In Turbulent Flux we have built the next generation, scalable flow simulation software to create concrete user values on top of production data. The software uses available production data to calculate production critical flow information and enable increased production with optimized operations. The software is accessible through an open API published on the web to facilitate innovation and easy adoption. This enables the industry to effectively take advantage of production data as digital transformation changes the way we consume and act on available information.

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Why accessibility to flow rates matters more than ever

Jul 03, 2020

By Johan Henriksson, Product Portfolio Manager

Since the early days of oil and gas production, operators have faced the challenge to measure the flow of gas, oil, and water to manage and optimize production in wells and pipelines and to assure safety in their operations. The solutions available to address flow rates all have their own advantages and disadvantages, however, they are generally costly to put in place and to operate. With that, state-of-the-art technology has typically been restricted to the more profitable wells.

The year 2020 is mind-changing both for society and for industry, and the oil and gas industry is no exception. With Covid-19 causing medical and economic issues globally, and the Russia–Saudi Arabia oil price war imposing further pressure on the oil price, the price of crude went negative for the first time in history in April this year. At the same time as the economic impacts resulted in furloughs, many companies implemented work-from-home practices to keep their employees safe. On the personal level this caused new challenges for many households. On corporate level, it led to rethinking, e.g., policies on on-site work vs. working remotely, how digitalization can further increase efficiency, and how to optimize operations to avoid shutdown and deferrals. Once more, we see the increased focus on cost sensitivity and cost cutting – perhaps the one entity familiar to us in current times.

It may be unquestionable that oil and gas assets with existing flow simulation technology in place will look heavily into optimizing operations. However, many fields are not equipped with such technology and will continue to face challenges. We know that operators know they need to address this and work smarter – use better tools, reduce overhead costs, make quick intelligent decisions. Access to the right technology should not be a luxury but a given in times when economic stability of businesses, health and safety, and the welfare of individual households demand this.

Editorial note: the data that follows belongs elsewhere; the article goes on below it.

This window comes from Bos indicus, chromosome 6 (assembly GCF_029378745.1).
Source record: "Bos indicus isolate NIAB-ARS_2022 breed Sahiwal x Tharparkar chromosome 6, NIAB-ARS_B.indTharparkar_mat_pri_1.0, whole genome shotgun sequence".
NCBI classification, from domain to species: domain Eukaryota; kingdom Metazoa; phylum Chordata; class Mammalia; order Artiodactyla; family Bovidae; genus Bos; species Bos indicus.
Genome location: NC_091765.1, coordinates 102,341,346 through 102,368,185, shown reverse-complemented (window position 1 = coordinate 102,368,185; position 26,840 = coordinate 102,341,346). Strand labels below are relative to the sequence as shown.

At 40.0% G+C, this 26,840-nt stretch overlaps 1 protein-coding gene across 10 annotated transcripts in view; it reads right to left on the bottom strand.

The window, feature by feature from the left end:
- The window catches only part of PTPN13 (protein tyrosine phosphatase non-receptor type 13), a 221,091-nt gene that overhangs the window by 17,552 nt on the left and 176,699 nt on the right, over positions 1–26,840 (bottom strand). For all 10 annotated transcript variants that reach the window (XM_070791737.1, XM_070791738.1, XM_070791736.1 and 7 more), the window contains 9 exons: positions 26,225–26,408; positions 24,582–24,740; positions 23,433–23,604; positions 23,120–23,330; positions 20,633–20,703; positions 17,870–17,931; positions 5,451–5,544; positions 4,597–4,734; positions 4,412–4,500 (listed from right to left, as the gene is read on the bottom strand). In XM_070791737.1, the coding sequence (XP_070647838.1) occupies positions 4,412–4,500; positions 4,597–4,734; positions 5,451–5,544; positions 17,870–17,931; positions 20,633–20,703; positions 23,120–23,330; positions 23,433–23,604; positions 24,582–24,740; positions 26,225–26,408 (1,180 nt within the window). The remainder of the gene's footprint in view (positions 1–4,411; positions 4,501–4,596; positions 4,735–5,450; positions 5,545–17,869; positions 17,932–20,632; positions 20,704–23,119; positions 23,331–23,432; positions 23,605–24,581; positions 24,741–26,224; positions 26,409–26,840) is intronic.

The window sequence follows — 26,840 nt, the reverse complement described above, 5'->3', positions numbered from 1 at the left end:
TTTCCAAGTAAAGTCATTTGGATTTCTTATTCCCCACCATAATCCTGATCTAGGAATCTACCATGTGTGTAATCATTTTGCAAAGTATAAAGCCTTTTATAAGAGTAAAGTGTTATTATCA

Access to real-time insights of the production flow is the starting point for real-time production monitoring and production optimization. Such insights rely on real-time access to already available information, e.g., pressure and temperature information. Pressure and temperature sensors are commonplace in oil and gas assets, and these sensors have since long been connected devices which deliver data to historians, databases, data platforms, etc. However, while the information has been available, it has not been generally accessible. With the transition to Cloud-based solutions this landscape changes. Data is not only centralized to a larger extent but also more accessible as data platforms enable secure access to necessary data through APIs. This offers great opportunities for the solutions that can monetize the increasing accessibility to data. The winners will be the solutions which can easily connect to the various data sources, consume the information, and convert this into real-time, actionable insights. These solutions will leverage accessibility to data and be one step closer to the ultimate goal – accurate production monitoring and production optimization.

The digitalization era has given us the ability to automate processes, deploy faster, and make information more accessible. Turbulent Flux echoes this and offers advanced production monitoring and optimization technology that combines predictive capabilities of physical flow models with the speed and self-correcting abilities of data analytics. With Cloud-native software and a rich API open for any third-party use and integration, Turbulent Flux allows you to address your concerns quickly and widely.

For businesses to survive 2020, the right solutions must be in place; solutions that are easy and quick deployed at a low cost.